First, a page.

The Bankruptcy Code places limitations on the use of Chapter 9. The largest limitation, mandated by the Tenth Amendment to the Constitution, is whether a state permits municipal bankruptcy filings. Once that hurdle is overcome, a municipality must prove its eligibility to file for Chapter 9 protection. As MuniBK has previously reported, the entity must meet the definition of a “municipality.” The requirements, however, do not stop there. The municipality must also be insolvent. In a series of three posts, MuniBK will examine what is meant by “insolvency.”
Chapter 11, the section of the Bankruptcy Code that addresses non-municipal reorganizations, does not require that an entity seeking protection be insolvent. In contrast, insolvency is a threshold issue in Chapter 9. As will be discussed later in this series, this definition also includes prospective insolvency, so that municipalities need not wait until the eleventh hour before availing themselves of Chapter 9’s flexibility to adjust debts.
In the context of Chapter 9, a municipality is insolvent if it is “(i) generally not paying its debts as they become due unless such debts are subject to a bona fide dispute; or (ii) unable to pay its debts as they become due.” Under Chapter 9, municipal insolvency is not simply a balance sheet inquiry or an exercise in mathematics, but rather an inquiry into whether the municipality is actually paying or able to pay its obligations. The relevant date for a determination of insolvency is the date on which the Chapter 9 petition is filed.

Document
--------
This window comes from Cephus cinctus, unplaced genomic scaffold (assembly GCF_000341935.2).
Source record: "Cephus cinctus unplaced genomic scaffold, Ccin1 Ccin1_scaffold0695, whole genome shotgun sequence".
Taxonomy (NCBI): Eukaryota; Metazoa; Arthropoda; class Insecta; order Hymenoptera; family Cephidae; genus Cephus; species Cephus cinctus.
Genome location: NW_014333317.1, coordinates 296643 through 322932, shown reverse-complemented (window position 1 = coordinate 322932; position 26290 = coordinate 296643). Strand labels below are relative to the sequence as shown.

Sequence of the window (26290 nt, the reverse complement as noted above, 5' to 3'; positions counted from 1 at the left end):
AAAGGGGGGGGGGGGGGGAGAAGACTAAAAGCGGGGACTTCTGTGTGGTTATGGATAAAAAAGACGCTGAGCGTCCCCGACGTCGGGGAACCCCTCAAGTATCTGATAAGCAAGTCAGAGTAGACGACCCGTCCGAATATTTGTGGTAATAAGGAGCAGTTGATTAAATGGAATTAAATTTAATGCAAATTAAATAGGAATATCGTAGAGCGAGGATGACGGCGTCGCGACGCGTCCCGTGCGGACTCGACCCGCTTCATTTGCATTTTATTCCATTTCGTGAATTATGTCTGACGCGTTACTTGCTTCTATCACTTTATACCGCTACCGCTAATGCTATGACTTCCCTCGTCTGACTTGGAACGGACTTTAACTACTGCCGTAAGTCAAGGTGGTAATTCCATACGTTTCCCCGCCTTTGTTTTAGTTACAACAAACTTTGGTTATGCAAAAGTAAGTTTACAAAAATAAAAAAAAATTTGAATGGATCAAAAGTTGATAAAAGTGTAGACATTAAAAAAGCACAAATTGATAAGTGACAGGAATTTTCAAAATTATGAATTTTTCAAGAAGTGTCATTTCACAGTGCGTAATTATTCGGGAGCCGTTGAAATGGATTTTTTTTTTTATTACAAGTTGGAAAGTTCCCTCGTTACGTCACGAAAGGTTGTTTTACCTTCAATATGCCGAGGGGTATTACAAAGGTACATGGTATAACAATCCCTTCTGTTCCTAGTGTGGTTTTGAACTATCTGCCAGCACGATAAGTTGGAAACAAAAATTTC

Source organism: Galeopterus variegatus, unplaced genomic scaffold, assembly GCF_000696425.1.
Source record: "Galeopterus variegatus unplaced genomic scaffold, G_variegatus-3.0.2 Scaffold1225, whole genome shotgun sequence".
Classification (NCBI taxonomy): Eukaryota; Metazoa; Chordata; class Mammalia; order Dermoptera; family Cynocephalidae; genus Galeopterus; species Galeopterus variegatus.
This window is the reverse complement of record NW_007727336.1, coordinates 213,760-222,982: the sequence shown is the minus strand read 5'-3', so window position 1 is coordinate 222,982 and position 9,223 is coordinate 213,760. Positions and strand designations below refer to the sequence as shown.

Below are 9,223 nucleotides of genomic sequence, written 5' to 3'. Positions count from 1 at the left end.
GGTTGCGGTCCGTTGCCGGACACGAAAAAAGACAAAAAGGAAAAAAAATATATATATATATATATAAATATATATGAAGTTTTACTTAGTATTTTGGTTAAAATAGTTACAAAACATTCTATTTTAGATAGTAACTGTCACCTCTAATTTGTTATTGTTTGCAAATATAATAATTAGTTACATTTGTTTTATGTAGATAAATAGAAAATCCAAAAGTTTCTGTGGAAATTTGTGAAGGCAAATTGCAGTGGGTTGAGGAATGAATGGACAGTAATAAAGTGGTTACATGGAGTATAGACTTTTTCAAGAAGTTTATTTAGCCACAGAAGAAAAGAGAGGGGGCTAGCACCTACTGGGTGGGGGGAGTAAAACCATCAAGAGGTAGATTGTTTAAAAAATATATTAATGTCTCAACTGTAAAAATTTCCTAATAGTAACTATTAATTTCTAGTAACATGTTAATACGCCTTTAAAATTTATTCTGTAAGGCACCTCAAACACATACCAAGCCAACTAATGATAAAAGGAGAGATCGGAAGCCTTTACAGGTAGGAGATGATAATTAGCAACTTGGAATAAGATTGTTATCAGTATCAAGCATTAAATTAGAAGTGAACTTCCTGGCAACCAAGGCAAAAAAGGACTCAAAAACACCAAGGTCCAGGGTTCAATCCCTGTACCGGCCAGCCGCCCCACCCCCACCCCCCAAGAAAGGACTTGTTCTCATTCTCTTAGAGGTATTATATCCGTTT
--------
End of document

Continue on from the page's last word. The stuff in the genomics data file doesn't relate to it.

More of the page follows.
In the next post, we will examine the first prong of the insolvency test: when is a municipality considered to be “generally not paying its debts as they become due”?